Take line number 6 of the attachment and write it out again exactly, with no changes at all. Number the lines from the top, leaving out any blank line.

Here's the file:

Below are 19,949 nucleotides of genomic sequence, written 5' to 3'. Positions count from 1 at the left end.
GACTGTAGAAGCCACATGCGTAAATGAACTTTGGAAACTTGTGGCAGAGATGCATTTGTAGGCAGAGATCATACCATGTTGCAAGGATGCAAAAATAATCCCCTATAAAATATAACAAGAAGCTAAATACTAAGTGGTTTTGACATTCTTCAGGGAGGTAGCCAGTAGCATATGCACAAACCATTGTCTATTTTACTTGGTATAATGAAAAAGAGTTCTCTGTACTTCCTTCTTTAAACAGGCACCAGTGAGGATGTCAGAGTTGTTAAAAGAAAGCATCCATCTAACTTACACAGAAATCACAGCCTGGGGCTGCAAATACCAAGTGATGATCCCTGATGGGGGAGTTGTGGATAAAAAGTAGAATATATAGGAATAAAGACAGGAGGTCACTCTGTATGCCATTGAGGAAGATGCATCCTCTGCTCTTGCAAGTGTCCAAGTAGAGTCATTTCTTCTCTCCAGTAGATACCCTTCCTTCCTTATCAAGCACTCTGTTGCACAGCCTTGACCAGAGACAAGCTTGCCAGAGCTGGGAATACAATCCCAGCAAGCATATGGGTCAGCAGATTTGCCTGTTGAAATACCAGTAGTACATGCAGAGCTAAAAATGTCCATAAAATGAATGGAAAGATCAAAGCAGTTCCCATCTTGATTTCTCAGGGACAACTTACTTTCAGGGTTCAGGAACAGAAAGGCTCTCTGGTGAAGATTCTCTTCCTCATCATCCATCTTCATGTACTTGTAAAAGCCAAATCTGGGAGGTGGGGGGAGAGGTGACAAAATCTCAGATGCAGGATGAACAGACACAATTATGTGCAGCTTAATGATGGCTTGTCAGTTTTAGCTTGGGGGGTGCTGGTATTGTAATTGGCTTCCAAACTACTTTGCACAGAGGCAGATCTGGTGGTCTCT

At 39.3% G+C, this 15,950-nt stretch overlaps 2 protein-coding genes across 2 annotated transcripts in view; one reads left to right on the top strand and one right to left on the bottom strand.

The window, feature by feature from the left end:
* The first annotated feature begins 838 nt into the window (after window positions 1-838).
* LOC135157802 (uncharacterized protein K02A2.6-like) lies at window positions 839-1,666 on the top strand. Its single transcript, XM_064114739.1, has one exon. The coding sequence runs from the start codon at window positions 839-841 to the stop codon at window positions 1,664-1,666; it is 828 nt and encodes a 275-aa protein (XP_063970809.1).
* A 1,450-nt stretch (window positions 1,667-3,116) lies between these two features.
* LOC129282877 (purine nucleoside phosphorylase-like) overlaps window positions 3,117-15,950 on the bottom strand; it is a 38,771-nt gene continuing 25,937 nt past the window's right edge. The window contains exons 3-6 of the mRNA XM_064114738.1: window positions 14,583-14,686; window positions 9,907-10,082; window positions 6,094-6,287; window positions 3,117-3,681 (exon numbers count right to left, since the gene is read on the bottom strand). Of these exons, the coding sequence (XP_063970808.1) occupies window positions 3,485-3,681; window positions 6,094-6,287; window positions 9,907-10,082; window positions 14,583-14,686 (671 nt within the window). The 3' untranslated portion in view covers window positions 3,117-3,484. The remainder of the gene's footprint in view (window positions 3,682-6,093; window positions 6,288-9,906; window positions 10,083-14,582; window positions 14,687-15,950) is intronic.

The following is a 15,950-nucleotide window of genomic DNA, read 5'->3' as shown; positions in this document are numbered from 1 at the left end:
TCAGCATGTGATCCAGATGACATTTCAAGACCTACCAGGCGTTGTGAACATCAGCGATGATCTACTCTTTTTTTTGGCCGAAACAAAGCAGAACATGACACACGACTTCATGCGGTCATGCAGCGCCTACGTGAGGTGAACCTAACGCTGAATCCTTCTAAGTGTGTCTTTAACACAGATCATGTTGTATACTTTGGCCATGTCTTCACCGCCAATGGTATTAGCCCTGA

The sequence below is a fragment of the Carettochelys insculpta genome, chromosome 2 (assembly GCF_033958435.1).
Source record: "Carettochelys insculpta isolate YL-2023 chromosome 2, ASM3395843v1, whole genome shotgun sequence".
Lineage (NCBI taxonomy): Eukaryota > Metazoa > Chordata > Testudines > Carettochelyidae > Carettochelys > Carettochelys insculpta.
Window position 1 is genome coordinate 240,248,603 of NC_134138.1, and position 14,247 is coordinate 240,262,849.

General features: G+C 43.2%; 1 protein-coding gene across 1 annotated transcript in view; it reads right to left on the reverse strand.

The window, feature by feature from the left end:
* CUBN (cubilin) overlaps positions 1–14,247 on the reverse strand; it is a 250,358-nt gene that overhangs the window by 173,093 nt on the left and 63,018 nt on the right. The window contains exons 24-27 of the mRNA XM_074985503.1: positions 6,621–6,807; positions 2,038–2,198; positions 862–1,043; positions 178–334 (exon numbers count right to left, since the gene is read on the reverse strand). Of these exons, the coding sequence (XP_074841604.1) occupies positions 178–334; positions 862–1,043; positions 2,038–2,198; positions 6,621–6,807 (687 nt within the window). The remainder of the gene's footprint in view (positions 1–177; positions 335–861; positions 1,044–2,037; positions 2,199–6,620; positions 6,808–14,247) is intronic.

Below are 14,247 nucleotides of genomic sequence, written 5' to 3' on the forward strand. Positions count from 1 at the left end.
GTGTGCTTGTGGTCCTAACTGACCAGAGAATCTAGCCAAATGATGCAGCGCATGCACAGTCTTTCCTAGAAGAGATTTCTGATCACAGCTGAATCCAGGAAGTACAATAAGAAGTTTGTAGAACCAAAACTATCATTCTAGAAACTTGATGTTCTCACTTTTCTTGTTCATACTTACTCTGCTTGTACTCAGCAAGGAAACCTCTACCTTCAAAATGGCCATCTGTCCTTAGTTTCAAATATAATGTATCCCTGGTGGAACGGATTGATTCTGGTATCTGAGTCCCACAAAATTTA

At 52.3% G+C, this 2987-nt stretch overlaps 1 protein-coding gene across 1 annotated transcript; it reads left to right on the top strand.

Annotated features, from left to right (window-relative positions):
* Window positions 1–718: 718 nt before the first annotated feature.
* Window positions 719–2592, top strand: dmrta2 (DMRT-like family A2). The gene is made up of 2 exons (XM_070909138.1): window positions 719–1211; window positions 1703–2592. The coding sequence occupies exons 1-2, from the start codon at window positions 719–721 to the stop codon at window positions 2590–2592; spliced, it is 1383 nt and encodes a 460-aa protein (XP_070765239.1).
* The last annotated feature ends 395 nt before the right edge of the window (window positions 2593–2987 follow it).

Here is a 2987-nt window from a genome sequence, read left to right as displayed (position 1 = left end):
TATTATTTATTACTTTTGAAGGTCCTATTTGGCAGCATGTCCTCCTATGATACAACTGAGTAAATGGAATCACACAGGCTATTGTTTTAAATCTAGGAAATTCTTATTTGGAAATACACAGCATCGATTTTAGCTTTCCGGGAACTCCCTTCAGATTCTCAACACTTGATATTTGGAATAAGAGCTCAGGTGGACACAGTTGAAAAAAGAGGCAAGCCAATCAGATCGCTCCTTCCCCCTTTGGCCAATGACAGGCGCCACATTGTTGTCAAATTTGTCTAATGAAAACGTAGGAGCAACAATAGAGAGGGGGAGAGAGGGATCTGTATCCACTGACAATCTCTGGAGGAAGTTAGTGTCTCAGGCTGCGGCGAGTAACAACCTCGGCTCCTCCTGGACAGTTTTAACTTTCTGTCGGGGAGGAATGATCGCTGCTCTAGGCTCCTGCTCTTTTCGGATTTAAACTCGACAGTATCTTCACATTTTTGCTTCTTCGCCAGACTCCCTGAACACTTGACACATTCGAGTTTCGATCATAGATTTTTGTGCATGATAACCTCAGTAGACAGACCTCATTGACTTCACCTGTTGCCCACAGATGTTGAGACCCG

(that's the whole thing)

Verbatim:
* LOC135157802 (uncharacterized protein K02A2.6-like) lies at window positions 839-1,666 on the top strand. Its single transcript, XM_064114739.1, has one exon. The coding sequence runs from the start codon at window positions 839-841 to the stop codon at window positions 1,664-1,666; it is 828 nt and encodes a 275-aa protein (XP_063970809.1).